EXCLUSIVE: Emily Hahn explains why we need to watch 'Beautifully Broken' and we are sold!
'Beautifully Broken' premieres on August 24 and Emily Hahn tells us that the movie puts a face to the ongoing refugee crisis while addressing #MeToo
There's something worthwhile coming our way today to give a new definition for the word 'Beautifully Broken.' Based on a true story, set in the backdrop of the Rwandan Genocide in 1994, the film by Eric Welch features three families living completely different lives but somehow intertwining to narrate a story of hope and faith.
Prepare yourself for the journey of a refugee’s escape, a prisoner’s promise, and a daughter’s painful secret.
Emily Hahn, who plays the daughter, 12-year-old Andrea Hartley, sits for an exclusive interview with Meaww to share the relevance of the film today while heartily celebrating her decade of being in the entertainment industry ever since she got started in 2008, voicing the character of Bonnie Anderson in 'Toy Story 3.'
"'Toy Story 3' was my first job ever, my first voice over audition and my first acting audition," says the now 18-year-old actress. Ten years after her first job, she clearly sees the difference between working behind the mic and in front of the camera.
"When you are doing a voice over work it is just you and the mic. You don’t see your scene partner or have the physical environment to put you in the moment, so you have to imagine everything. But on camera acting like that of ‘Beautifully Broken,’ you have your scene partner, the environment is set, and everything is just there for you to get into character," says Emily.
While it was a challenge for Emily, she enjoyed every bit of filming and could tap into the pain Andrea, her character, was feeling. The story of Andrea is of pain and triumph. "Andrea faces an encounter that completely breaks her spirit. She feels worthless, alone and unseen," she explains. Her secret is that she was physically and sexually assaulted. Emily was bullied when growing up, and although the experience of it is completely different from that of Andrea's, Emily could relate to her pain.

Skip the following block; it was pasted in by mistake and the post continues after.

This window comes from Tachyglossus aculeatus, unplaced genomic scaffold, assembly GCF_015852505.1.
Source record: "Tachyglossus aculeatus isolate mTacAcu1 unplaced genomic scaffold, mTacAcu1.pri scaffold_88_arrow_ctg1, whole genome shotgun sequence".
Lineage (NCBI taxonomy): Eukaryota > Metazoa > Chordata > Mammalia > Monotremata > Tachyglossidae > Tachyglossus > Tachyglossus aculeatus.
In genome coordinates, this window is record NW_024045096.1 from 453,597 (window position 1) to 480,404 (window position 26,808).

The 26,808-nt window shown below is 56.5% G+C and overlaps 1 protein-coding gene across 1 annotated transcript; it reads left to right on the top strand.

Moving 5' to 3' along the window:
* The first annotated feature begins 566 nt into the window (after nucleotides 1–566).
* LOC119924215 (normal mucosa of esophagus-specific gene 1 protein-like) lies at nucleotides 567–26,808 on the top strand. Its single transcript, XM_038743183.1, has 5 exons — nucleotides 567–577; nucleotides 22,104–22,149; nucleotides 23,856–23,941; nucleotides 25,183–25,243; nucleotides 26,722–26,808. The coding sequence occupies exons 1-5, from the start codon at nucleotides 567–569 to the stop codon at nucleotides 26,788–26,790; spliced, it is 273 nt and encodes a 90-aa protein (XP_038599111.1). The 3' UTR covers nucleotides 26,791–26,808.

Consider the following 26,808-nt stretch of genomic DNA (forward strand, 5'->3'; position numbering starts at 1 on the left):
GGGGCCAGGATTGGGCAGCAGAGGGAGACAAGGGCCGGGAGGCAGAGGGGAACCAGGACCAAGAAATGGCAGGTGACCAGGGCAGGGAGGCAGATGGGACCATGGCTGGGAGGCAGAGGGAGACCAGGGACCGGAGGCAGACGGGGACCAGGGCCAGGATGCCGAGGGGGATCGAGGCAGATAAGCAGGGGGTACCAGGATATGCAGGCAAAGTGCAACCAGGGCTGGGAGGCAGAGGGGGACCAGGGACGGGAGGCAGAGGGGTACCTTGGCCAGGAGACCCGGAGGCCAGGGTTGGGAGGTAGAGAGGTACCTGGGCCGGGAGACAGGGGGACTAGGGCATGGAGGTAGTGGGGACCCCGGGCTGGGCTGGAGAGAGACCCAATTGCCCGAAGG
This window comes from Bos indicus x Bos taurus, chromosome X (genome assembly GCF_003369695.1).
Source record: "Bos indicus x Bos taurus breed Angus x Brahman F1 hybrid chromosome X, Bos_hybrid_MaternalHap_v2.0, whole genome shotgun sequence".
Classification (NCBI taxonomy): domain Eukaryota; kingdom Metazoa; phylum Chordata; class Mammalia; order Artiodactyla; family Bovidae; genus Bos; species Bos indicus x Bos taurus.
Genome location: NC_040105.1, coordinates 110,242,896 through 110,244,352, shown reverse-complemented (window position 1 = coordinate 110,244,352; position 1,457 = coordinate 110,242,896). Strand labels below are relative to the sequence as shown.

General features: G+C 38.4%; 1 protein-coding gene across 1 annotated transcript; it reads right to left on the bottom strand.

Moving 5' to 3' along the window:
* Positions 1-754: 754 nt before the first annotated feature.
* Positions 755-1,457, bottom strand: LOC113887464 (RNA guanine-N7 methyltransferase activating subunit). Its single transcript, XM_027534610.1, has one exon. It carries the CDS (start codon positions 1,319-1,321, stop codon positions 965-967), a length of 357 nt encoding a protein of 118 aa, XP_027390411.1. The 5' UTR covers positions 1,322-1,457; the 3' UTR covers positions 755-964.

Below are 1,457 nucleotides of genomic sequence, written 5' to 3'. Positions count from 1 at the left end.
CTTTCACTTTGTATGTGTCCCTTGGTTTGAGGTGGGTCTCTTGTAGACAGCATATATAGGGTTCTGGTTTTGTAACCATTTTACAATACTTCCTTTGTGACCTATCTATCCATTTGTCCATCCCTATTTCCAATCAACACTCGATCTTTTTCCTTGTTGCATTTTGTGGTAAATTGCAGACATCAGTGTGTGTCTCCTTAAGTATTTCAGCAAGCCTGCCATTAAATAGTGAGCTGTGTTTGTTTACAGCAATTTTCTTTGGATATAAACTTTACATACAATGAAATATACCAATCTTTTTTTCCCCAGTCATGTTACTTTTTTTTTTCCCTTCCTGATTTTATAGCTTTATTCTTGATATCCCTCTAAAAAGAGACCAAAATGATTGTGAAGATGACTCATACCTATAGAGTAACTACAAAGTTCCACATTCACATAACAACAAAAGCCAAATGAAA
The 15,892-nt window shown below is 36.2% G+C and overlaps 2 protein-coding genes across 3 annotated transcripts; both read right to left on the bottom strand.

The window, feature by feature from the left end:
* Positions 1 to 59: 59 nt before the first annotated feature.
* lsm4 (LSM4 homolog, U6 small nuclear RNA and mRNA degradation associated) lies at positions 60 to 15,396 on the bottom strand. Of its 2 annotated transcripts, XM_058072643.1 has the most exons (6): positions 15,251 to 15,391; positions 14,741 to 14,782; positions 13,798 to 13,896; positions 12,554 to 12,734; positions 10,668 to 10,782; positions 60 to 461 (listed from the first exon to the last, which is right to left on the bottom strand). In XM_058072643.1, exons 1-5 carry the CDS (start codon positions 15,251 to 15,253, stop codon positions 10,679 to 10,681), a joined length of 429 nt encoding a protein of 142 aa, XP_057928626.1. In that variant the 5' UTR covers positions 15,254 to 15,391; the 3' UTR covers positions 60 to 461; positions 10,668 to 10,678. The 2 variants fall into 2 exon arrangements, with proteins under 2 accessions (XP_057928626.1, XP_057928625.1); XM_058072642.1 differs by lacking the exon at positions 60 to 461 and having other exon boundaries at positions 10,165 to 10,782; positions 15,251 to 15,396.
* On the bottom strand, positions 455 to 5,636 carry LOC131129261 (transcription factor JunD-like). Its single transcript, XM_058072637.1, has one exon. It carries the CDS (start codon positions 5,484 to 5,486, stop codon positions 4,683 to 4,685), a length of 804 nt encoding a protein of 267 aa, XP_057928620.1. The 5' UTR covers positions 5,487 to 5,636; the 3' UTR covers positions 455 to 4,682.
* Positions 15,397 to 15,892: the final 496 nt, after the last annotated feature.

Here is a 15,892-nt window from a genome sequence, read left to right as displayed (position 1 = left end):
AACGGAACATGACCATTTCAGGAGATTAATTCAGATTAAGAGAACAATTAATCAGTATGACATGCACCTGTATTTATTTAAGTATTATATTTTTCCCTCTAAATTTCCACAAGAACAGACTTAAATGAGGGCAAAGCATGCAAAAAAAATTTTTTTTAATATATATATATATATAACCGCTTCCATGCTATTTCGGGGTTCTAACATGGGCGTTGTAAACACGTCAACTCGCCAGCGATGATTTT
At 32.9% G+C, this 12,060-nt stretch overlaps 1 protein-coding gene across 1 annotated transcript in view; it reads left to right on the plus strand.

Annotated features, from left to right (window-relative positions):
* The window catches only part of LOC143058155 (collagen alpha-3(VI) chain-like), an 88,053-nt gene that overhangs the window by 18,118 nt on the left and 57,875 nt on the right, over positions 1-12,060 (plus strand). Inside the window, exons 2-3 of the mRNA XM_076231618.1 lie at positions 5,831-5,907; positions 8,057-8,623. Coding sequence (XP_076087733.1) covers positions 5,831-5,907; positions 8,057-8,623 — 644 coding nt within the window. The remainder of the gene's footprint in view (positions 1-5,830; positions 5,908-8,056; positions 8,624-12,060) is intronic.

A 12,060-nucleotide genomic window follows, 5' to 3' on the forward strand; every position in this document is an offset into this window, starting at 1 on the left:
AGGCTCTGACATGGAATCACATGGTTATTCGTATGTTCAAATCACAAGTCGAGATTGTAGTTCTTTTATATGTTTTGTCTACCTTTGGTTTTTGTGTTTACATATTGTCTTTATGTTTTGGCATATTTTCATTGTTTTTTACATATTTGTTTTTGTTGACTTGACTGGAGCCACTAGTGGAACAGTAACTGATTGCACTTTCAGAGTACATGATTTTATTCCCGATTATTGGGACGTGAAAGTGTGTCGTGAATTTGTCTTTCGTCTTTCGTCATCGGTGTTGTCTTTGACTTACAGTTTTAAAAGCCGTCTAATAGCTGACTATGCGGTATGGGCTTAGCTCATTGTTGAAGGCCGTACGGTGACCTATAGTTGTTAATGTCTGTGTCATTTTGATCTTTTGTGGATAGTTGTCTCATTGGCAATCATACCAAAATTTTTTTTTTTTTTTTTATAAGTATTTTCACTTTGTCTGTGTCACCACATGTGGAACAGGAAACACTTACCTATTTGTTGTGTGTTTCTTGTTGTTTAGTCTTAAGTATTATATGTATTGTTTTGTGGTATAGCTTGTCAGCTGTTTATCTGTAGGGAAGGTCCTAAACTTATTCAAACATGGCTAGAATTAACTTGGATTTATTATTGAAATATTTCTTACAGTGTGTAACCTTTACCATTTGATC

"I think it’s common for human beings to cover up our pain and consider pain as something that shouldn’t be revealed to other people. It’s a natural instinct," says Emily. "I know when I was younger, obviously this is something of a different context, but I was bullied. Really badly, and I remember not telling anybody because it made me feel like I didn’t matter."
Explaining Andrea's thought process Emily says the event made Andrea feel worthless and objectified. "She did not want other people to see her that way. She did not want her family to see her that way. So she ended up burying it," she explains.
"You see her venturing into darkness and progression through her pain."
"Andrea has a penpal in Africa, and when she reveals her pain, she feels hope. She realizes that no matter how someone has treated her, she matters and she is just as beautiful as she was before the incident occurred." Emily explains that there's a clear-cut message from Andrea's story: "We should talk about pain, we should have an open conversation because that is how we connect deeply and meaningfully."